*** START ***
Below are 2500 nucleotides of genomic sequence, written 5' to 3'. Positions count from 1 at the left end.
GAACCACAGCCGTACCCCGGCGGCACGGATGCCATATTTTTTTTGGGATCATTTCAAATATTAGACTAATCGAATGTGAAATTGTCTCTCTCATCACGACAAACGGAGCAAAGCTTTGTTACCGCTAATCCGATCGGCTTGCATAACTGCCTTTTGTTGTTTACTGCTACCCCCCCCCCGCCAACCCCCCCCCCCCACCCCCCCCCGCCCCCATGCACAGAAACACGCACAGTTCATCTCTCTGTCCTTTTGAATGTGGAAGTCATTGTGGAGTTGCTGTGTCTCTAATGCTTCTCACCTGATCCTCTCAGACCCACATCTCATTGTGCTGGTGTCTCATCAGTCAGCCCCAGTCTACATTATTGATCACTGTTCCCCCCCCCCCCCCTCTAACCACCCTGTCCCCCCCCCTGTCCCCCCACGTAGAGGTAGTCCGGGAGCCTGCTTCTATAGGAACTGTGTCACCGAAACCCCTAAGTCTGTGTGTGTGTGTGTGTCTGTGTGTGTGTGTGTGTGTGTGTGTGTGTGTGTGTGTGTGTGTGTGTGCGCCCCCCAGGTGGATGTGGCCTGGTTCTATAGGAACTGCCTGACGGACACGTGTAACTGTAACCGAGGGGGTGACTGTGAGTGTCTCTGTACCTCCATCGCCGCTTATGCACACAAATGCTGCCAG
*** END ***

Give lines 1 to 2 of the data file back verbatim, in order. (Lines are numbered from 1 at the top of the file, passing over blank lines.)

Below are 2500 nucleotides of genomic sequence, written 5' to 3'. Positions count from 1 at the left end.
GAACCACAGCCGTACCCCGGCGGCACGGATGCCATATTTTTTTTGGGATCATTTCAAATATTAGACTAATCGAATGTGAAATTGTCTCTCTCATCACGACAAACGGAGCAAAGCTTTGTTACCGCTAATCCGATCGGCTTGCATAACTGCCTTTTGTTGTTTACTGCTACCCCCCCCCCGCCAACCCCCCCCCCCCACCCCCCCCCGCCCCCATGCACAGAAACACGCACAGTTCATCTCTCTGTCCTTTTGAATGTGGAAGTCATTGTGGAGTTGCTGTGTCTCTAATGCTTCTCACCTGATCCTCTCAGACCCACATCTCATTGTGCTGGTGTCTCATCAGTCAGCCCCAGTCTACATTATTGATCACTGTTCCCCCCCCCCCCCCTCTAACCACCCTGTCCCCCCCCCTGTCCCCCCACGTAGAGGTAGTCCGGGAGCCTGCTTCTATAGGAACTGTGTCACCGAAACCCCTAAGTCTGTGTGTGTGTGTGTGTCTGTGTGTGTGTGTGTGTGTGTGTGTGTGTGTGTGTGTGTGTGTGTGTGCGCCCCCCAGGTGGATGTGGCCTGGTTCTATAGGAACTGCCTGACGGACACGTGTAACTGTAACCGAGGGGGTGACTGTGAGTGTCTCTGTACCTCCATCGCCGCTTATGCACACAAATGCTGCCAG